Family, friends and fans mourn Carrie Fisher, the iconic 'Star Wars' princess
December 27, 2016 1:50 PM
20th Century Fox
Luke Skywalker (Mark Hamill), Princess Leia (Carrie Fisher) and Han Solo (Harrison Ford) in a production photo from the set of "Star Wars."
Sara Krulwich/The New York Times
Carrie Fisher on stage in her autobiographical show “Wishful Drinking,” at Studio 54 in New York, Sept. 24, 2009.
Matt Dunham/Associated Press
Actress Carrie Fisher in June.
George Brich/Associated Press
The "Star Wars" cast during the filming of the CBS-TV special “The Star Wars Holiday” on Nov. 13, 1978.
By Sharon Eberson / Pittsburgh Post-Gazette
Carrie Fisher, who reached Hollywood icon status as Princess Leia in the “Star Wars” franchise, died Tuesday at age 60.
Ms. Fisher’s daughter, Billie Lourd, released a statement through her spokesman saying Ms. Fisher died just before 9 a.m PST. Ms. Lourd, whose father is talent agent Bryan Lourd, said her mother was “loved by the world and she will be missed profoundly.”
Ms. Fisher’s mother, actress Debbie Reynolds, had taken to social media days earlier to say Ms. Fisher was in “stable condition” after suffering a heart attack on Friday during a flight from London to Los Angeles.
“To all her friends and fans, I thank you all for your prayers and good wishes,” Ms. Reynolds wrote on Facebook.
"Carrie was one-of-a-kind, brilliant, original," Harrison Ford said in a statement. "Funny and emotionally fearless. She lived her life, bravely. My thoughts are with her daughter Billie, her Mother Debbie, her brother Todd and her many friends. We will all miss her."
“It definitely was pivotal. It became everything, so that sort of overshadows everything,” she said.
Asked if she would have done anything differently, she said she wasn’t sure. “It’s sort of like if there was actually someone who was Minnie Mouse and I could meet her and we could have lunch once a week, we would have a lot to laugh about. But there isn’t someone like that. In a way, the only thing I can hope is that I’m not Princess Leia. Princess Leia is me.”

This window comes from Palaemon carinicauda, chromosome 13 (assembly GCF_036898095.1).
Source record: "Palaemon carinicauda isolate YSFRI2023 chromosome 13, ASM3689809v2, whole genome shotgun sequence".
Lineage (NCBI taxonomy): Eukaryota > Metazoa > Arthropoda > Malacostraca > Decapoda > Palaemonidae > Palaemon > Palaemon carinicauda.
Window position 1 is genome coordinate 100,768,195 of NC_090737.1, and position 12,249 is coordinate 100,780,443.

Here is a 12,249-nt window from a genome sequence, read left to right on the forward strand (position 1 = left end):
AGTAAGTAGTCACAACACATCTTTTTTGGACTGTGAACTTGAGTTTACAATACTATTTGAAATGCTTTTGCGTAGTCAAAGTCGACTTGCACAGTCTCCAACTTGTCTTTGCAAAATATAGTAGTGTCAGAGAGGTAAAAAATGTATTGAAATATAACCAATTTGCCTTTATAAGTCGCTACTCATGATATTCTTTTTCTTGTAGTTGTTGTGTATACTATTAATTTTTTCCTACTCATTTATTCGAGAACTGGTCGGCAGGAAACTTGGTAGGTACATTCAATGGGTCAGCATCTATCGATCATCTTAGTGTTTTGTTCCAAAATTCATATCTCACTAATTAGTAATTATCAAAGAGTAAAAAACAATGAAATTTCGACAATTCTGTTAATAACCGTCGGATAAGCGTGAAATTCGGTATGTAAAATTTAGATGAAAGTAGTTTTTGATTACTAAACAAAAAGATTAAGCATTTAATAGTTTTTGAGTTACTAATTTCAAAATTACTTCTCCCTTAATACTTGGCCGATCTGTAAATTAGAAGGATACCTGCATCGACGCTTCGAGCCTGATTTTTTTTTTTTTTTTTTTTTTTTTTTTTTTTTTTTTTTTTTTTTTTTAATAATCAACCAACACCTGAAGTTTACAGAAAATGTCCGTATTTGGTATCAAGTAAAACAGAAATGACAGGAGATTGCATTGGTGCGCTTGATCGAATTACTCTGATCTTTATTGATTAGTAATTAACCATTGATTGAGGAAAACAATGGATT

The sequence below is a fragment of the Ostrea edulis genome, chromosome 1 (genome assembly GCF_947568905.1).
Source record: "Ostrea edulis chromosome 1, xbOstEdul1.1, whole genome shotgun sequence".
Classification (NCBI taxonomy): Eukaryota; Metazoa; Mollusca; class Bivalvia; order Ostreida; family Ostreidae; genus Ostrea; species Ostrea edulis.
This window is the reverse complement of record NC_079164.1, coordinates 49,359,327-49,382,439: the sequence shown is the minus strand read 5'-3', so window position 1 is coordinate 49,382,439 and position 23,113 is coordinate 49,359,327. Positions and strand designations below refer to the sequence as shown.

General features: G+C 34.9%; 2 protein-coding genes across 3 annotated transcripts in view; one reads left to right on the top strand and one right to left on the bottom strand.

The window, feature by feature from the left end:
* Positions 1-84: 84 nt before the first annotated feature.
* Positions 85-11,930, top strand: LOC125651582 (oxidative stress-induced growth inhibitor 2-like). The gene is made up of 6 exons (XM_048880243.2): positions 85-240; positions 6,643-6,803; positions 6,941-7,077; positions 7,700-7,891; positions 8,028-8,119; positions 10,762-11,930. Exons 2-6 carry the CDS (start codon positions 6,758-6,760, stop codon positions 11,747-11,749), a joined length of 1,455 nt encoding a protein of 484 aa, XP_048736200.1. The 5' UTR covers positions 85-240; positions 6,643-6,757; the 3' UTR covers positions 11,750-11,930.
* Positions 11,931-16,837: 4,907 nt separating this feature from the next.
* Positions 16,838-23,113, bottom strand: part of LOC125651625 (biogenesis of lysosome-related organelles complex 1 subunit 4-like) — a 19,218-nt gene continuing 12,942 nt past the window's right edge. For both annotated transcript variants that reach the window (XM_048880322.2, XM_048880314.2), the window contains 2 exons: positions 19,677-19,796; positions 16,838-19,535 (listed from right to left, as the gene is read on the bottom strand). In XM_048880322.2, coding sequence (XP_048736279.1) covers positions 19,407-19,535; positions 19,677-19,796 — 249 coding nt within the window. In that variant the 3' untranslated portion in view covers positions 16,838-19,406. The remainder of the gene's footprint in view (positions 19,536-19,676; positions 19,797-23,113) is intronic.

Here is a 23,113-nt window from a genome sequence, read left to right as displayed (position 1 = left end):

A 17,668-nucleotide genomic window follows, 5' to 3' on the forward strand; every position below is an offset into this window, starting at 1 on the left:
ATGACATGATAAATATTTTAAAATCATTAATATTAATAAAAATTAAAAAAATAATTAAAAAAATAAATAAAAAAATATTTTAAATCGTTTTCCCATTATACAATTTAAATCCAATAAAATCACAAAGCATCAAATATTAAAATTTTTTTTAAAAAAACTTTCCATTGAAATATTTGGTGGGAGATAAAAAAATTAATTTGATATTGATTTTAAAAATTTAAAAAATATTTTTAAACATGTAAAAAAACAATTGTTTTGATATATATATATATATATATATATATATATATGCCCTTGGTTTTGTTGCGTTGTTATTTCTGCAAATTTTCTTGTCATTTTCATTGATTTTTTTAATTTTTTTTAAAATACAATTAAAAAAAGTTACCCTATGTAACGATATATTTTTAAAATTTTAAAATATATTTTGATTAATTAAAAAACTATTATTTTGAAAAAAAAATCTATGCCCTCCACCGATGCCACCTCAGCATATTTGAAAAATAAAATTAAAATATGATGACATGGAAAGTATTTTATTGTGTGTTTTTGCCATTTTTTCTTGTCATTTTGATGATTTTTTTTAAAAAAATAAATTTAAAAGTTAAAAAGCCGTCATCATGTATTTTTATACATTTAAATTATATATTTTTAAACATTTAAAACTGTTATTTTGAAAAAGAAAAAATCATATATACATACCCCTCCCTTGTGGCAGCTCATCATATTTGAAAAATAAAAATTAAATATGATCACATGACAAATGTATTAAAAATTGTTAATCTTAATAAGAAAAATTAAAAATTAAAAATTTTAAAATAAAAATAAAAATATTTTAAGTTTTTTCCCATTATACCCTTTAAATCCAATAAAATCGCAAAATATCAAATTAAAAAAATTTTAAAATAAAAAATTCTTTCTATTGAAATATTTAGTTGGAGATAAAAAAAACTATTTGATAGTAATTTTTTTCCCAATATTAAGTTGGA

Ms. Fisher played the house mother of a sorority house in the filmed-in-Pittsburgh horror movie “Sorority Row,” which took over the lawn and steps in front of Soldiers & Sailors Memorial Hall for a graduation scene in the fall of 2008.
Ms. Fisher was born October 21, 1956, in Beverly Hills, Calif. She lived life in the spotlight from the start, as the daughter of Ms. Reynolds and the late singer Eddie Fisher. Her parents endured a much-publicized divorce after he left “America’s sweetheart” to marry Elizabeth Taylor.
Ms. Fisher’s film debut came in the 1975 comedy “Shampoo,” starring Warren Beatty, before the “Star Wars” franchise launched her into the stratosphere of fandom, starting in 1977.
The 5-foot-1 actress, author and mental-health activist was married to singer-songwriter Paul Simon for a short time in the mid-1980s, but their turbulent relationship lasted a decade according to the Simon biography “Homeward Bound.”